Dose-dose doxorubicin and cyclophosphamide (ddAC) is a treatment option for women with human epidermal growth factor receptor 2–negative (HER-2) breast cancer (BC). However, this regimen is associated with a high risk of neutropenia and febrile neutropenia (FN). To prevent and/or manage this complication, the use of granulocyte colony–stimulating factor (G-CSF) is recommended with each chemotherapy cycle.

Pegfilgrastim, which is the pegylated formulation of filgrastim, is widely used for this indication. However, it is advised that pegfilgrastim should not be administered within 24 hours after or 14 days prior to chemotherapy, thereby necessitating a return to the infusion center on the day following chemotherapy administration. If pegfilgrastim could be administered at the time of chemotherapy, this would improve convenience and possibly enhance adherence.

To examine the effects of same-day versus next-day pegfilgrastim administration, a retrospective, multicenter (three-site) cohort study was conducted that enrolled patients with BC aged 18 years or older who received ddAC between June 1, 2016, and May 31, 2020. Patients were eligible for inclusion if they had received an initial dose of doxorubicin 60 mg/m2 and cyclophosphamide 600 mg/m2 for a total of four 14-day cycles. One site administered pegfilgrastim on the same day as chemotherapy, and two sites administered the G-CSF after chemotherapy. Exclusion criteria were if chemotherapy was received within 1 year prior to ddAC; if patients received less than four cycles of ddAC and pegfilgrastim was administered (unless the regimen was discontinued due to CIL); if patients received pegfilgrastim >48 hours after ddAC; if laboratories were drawn >48 hours prior to each chemotherapy cycle; or if patients received prophylactic antibiotics during treatment.

FN was defined as an absolute neutrophil count (ANC) <1,000 cells/mm3 and having a temperature of >100.4 degrees Fahrenheit or having a diagnosis of neutropenic fever. Neutropenia was defined as per the Common Terminology Criteria.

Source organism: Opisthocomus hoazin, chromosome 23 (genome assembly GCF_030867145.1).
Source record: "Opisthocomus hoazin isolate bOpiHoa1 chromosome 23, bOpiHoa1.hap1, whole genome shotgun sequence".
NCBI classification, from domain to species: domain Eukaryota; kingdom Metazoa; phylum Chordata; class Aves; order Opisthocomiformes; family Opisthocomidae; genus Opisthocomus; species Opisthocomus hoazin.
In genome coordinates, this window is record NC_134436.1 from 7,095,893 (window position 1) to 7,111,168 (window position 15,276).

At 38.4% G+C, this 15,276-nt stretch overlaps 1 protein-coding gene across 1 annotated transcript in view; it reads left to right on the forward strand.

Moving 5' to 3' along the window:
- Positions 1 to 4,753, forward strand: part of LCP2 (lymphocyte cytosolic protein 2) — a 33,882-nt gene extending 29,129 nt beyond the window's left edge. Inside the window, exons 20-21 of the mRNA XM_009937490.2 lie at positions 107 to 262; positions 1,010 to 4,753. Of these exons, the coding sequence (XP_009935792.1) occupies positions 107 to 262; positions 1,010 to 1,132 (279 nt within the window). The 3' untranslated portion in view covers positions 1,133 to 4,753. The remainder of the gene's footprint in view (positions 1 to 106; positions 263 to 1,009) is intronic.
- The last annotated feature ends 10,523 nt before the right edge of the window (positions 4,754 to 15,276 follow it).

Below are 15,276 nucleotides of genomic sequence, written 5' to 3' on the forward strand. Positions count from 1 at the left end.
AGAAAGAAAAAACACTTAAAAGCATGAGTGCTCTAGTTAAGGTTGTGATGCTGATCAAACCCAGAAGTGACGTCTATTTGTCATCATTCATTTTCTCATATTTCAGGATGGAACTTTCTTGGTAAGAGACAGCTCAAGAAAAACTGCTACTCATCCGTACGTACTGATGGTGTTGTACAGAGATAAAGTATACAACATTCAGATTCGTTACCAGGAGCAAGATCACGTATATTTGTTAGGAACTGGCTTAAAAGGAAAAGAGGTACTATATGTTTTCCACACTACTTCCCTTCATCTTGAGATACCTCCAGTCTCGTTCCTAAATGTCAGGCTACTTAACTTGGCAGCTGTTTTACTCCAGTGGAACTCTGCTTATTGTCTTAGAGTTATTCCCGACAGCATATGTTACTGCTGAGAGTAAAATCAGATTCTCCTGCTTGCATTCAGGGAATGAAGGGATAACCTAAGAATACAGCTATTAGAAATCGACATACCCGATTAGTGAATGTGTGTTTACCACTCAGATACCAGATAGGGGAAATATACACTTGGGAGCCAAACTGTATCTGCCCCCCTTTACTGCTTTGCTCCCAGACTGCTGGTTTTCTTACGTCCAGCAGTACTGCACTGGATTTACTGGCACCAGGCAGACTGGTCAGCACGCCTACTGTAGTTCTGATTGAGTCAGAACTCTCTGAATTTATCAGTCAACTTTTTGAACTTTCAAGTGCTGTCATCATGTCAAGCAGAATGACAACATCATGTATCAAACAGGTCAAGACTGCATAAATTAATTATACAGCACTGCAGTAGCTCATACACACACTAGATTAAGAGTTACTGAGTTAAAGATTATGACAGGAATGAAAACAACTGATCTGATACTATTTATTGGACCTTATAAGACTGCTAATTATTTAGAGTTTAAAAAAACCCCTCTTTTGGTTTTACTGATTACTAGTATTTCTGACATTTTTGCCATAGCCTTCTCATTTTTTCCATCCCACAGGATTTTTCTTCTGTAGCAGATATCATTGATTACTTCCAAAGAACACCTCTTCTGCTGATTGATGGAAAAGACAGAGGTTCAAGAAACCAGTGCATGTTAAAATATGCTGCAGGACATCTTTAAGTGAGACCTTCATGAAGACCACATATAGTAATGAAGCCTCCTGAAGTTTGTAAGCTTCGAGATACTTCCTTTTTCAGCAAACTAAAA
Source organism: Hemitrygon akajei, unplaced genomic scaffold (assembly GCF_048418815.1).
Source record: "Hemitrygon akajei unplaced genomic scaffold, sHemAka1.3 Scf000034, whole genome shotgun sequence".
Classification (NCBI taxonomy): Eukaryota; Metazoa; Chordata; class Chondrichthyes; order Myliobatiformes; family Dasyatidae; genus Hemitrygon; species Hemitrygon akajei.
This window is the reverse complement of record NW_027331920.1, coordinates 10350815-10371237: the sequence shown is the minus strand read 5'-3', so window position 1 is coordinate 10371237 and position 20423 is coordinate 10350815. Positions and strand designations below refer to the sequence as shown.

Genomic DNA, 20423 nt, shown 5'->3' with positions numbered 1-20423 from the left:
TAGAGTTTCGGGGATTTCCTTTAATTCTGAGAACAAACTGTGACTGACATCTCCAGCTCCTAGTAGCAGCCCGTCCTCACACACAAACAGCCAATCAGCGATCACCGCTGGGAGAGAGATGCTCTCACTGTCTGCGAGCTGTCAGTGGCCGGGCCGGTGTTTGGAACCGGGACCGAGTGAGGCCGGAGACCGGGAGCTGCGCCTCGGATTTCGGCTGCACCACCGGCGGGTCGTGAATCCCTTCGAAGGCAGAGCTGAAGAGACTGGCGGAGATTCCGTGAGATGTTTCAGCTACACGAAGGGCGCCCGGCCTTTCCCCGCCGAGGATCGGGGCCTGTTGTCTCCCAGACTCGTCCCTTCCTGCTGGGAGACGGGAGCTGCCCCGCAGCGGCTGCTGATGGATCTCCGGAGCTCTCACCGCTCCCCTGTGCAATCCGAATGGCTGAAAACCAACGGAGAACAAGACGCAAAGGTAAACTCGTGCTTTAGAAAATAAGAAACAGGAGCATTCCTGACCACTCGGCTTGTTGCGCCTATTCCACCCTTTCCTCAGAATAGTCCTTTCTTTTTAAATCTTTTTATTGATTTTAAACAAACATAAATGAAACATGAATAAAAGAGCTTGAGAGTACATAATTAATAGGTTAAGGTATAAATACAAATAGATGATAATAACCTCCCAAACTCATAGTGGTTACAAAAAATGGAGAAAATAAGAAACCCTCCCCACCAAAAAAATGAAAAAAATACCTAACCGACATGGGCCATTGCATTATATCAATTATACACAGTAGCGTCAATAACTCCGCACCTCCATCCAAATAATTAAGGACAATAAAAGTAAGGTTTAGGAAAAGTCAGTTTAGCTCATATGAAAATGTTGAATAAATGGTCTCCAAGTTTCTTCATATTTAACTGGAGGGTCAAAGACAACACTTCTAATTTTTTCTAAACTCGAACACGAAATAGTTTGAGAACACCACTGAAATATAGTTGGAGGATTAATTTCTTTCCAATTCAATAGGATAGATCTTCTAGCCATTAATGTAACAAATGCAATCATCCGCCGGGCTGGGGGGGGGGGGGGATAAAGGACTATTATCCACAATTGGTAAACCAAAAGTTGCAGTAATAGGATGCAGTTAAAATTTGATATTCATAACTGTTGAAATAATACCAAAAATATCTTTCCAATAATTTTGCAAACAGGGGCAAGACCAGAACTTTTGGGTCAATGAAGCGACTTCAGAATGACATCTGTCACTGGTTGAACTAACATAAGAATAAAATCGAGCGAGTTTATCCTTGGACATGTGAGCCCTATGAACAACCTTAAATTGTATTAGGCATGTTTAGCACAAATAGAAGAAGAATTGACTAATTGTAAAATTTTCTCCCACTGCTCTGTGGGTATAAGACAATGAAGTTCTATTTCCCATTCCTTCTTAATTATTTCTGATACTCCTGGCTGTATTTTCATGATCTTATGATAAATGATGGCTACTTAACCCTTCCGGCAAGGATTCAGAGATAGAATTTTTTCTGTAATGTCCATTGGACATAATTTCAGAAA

The primary endpoint was the difference in the incidence of FN between same-day versus next-day administration of pegfilgrastim, and the secondary endpoints included differences in rates of hospitalization, acute-care visits due to neutropenic complications, chemotherapy dose reduction or cycle delays, antibiotic use directly associated with CIL, and the presence of grade 3 or 4 neutropenia. An additional outcome was the evaluation of device failure rates in patients receiving pegfilgrastim via an on-body autoinjector.

A total of 300 patients were enrolled in the study, including 146 in the same-day pegfilgrastim regimen and 214 patients in the next-day pegfilgrastim regimen (mean age in both groups: 58 years). All except for one patient in the same-day pegfilgrastim dose received the same pegfilgrastim formulation throughout the four chemotherapy cycles, whereas 5.1% of the next-day CSF group received more than one pegfilgrastim formulation. Within the next-day G-CSF group, 155 received at least one dose via the autoinjector, with the majority of these patients (92.9%) receiving pegfilgrastim via autoinjector for all four cycles.

The authors found that same-day pegfilgrastim administrations was associated with a significantly increase rate of developing FN compared with next-day pegfilgrastim dosing (24.7% vs. 11.7%, P = .002). Also significantly increased with same-day dosing were the percentage of patients who developed other neutropenic complications, including acute-care visits (11.6% vs. 2.8%, P = .0016); grade 3 or 4 neutropenia (38.4% vs. 13.6%, P <.001); chemotherapy dose reductions (21.2% vs. 6.1%, P <.0001); and antibiotic use (26.7% vs. 12.6% P = .001). Further, pegfilgrastim autoinjector failure rate was 5.2% per patient, or 1.3% failure rate per cycle.

This study enforces current practice of next-day dosing of pegfilgrastim in patients with BC. It provides evidence for pharmacists to share with patients and providers regarding the risk of same-day pegfilgrastim administration following chemotherapy. It also highlights the need for close pharmacist monitoring for treatment failure in patients who are receiving pegfilgrastim via the autoinjector.

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